Friday, July 24, 2015


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You Don’t Matter. House Votes for Monsanto’s Right to Deceive Consumers
by Ronnie Cummins

'We know this: We can’t let this bill get through the U.S. Senate.' (Image:
On Thursday, 275 members of the U.S. House of Representatives voted in favor of H.R. 1599, the DARK (Deny Americans the Right to Know) Act. By voting for the DARK Act, these politicians voted against truth and transparency, against science, against the more than century-old right of states to legislate on matters relating to food safety and labeling.

They voted against the 90-percent of Americans who are in favor of mandatory labeling of GMOs. They voted against the producers of non-GMO foods.

They voted against you.

Now that the DARK Act has been approved by the House, we’ll have to stop it in the Senate. We have to move fast—because Monsanto is desperate to pass a bill that preempts mandatory GMO labeling laws at the state and federal levels, before Vermont’s GMO labeling law takes effect next year.

H.R. 1599 was sold to Congress via multi-million dollar public relations and lobbying campaigns built on lies and deception. The bill’s sole purpose is to support an industry—Monsanto’s poison-peddling industry—that was founded on lies and deception from the get-go.

Were the Congress members who voted against you fooled by Monsanto’s slick, deceitful packaging of this so-called “Safe and Accurate Food Labeling Act”? Or did they simply vote with their wallets, stuffed full of biotech and junk food industry cash?

We don’t know. But we know this: We can’t let this bill get through the U.S. Senate.
Less than 24 hours before the House vote, the industry-funded front group behind H.R. 1599 was still pushing out the lies. The “Coalition for Safe and Affordable Food,” feigning concern for consumers, emailed members urging them to support the DARK Act because if we require mandatory labeling, it will increase the cost of your food by $500/year. That lie has been debunked over and over, by legitimate independent studies. It’s a lie based on a study funded by, and which remains the intellectual property of, the Council for Biotech Information—of which Monsanto is a member.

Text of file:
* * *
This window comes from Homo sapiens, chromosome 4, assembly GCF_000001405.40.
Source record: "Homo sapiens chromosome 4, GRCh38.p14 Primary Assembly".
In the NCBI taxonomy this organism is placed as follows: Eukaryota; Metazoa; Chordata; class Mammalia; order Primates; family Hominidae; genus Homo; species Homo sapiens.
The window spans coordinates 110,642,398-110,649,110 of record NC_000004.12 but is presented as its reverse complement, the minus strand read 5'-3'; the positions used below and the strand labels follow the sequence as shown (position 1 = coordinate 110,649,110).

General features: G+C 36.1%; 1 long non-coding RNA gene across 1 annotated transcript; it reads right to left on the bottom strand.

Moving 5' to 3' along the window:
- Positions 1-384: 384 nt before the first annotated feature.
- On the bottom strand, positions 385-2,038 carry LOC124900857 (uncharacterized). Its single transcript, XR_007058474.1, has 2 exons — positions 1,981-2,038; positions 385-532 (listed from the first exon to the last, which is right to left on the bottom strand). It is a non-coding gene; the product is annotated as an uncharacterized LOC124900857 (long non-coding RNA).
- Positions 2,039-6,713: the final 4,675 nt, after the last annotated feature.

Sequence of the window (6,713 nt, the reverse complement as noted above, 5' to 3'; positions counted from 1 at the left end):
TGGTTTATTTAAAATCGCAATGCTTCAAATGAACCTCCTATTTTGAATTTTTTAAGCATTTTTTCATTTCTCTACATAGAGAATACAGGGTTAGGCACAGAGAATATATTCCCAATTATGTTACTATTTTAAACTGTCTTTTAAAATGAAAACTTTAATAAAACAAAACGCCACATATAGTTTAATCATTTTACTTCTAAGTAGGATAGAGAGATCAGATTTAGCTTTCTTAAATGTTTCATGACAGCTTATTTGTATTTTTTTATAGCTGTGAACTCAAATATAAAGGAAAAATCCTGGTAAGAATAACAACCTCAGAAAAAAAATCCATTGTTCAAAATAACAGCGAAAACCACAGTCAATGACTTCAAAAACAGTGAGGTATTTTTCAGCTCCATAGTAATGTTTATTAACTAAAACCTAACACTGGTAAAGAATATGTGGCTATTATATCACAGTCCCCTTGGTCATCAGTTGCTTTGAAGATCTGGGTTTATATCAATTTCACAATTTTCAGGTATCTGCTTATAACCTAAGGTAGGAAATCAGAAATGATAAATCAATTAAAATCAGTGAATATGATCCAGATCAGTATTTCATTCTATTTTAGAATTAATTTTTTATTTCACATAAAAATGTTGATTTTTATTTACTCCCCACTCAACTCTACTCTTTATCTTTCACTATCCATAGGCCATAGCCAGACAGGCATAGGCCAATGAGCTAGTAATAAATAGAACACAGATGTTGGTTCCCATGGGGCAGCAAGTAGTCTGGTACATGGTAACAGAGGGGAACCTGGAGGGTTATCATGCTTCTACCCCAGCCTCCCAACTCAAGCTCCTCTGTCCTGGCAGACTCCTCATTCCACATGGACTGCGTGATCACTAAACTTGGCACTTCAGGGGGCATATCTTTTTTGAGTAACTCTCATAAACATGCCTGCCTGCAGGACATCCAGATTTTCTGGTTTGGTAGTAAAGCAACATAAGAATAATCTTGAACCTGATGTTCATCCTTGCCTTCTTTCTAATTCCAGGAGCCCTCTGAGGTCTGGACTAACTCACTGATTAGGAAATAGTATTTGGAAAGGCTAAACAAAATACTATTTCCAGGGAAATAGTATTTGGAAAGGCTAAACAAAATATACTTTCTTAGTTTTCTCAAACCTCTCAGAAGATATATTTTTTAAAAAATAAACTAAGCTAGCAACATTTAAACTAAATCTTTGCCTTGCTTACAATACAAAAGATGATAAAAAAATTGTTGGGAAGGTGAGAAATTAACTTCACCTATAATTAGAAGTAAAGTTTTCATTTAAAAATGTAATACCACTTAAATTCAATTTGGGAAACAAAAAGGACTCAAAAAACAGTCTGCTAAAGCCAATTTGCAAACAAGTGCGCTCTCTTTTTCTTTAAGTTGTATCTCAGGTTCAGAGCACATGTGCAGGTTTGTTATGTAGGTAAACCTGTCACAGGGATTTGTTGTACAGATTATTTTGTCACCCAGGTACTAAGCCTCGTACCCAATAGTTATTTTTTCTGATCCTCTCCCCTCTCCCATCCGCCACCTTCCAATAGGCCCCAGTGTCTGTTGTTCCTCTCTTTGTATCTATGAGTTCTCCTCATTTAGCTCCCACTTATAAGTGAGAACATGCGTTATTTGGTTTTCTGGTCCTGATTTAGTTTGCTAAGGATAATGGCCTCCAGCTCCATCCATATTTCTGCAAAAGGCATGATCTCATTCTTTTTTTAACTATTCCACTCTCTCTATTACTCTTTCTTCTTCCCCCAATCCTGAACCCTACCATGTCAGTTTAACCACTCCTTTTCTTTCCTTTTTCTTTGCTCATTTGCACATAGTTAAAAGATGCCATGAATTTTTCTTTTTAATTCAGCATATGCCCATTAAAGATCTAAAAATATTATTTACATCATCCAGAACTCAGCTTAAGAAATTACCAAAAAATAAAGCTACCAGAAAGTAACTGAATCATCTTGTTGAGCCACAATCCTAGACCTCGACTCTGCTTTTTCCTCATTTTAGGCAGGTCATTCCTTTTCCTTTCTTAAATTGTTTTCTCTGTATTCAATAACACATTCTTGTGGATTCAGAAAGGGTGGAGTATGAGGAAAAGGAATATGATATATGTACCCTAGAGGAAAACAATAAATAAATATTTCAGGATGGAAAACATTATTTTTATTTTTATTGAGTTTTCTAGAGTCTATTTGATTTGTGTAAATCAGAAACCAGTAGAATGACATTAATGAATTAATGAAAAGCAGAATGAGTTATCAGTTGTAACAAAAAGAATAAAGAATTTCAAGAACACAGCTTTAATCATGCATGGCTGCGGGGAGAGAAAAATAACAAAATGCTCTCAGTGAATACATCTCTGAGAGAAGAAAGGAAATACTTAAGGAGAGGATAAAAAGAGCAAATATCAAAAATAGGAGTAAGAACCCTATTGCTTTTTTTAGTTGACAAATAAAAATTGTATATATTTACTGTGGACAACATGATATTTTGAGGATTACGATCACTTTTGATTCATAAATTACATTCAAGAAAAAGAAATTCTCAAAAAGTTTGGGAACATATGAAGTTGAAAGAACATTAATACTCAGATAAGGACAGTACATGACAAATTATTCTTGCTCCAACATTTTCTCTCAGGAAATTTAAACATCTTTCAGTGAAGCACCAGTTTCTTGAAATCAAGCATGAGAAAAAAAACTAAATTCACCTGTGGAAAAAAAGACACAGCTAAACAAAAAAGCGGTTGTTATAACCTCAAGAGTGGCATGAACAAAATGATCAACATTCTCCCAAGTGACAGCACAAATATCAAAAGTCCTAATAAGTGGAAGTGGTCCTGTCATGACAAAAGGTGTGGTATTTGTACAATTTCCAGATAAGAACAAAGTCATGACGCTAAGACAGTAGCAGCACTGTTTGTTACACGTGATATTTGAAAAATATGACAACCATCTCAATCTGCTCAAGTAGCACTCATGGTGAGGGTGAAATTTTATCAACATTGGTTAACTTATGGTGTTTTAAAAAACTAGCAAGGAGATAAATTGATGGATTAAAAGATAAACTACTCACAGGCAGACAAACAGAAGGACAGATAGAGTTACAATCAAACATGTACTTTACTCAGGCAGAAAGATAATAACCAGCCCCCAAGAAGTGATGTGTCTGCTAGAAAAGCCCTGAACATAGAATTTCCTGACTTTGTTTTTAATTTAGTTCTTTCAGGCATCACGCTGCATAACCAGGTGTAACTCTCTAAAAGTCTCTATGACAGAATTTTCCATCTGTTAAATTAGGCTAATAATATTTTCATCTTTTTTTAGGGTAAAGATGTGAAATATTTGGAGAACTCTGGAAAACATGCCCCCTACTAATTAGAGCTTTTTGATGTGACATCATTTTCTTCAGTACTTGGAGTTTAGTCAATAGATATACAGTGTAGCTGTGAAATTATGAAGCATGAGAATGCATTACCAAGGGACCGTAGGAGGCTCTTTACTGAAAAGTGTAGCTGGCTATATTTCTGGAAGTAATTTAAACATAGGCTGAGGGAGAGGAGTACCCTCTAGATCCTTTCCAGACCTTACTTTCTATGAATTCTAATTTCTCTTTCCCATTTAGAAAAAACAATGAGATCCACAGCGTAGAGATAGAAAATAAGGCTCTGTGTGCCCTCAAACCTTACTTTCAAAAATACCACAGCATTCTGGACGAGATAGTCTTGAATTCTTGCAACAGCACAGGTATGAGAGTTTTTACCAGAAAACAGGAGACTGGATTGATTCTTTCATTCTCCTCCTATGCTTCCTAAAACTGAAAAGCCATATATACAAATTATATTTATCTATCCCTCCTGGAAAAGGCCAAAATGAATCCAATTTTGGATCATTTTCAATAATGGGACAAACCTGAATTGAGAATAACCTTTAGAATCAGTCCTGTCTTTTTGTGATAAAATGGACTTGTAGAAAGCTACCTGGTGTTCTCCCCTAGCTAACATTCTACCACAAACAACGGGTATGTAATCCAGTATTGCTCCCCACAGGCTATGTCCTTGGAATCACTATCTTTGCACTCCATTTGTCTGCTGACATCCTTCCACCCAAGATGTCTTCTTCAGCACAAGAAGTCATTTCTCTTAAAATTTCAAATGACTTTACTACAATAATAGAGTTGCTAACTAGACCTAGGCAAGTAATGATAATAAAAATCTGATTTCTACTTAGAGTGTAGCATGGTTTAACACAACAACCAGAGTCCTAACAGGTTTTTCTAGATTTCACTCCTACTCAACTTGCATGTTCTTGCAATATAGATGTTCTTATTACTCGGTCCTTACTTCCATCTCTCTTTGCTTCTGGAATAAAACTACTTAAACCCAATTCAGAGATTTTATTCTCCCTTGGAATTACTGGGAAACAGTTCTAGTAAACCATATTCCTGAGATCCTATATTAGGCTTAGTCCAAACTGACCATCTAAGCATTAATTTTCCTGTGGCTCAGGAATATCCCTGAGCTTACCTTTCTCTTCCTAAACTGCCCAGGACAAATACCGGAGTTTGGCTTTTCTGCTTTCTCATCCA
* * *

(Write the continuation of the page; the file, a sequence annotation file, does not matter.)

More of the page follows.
Less than 24 hours before the House vote, a staffer in the office of the bill’s sponsor, Rep. Mike Pompeo, told a caller that the DARK Act gives consumers what they want: the means to know whether or not their food contains GMOs. “Consumers can choose to presume that all foods have GMO contents unless they are labeled or otherwise presented as non-GMO.  Meaning that it is knowable and it is known by the public which products have GMO and which don't,” claimed a Pompeo minion.

More lies. The DARK Act creates a voluntary, government-run non-GMO certification program. Unless every producer of non-GMO products pays to have those products certified non-GMO, consumers will still have no way of knowing which products contain GMOs, and which don’t. And why should the burden of labeling fall on the producers of non-GMO foods, when the risk factor is associated with those foods that do contain GMOs?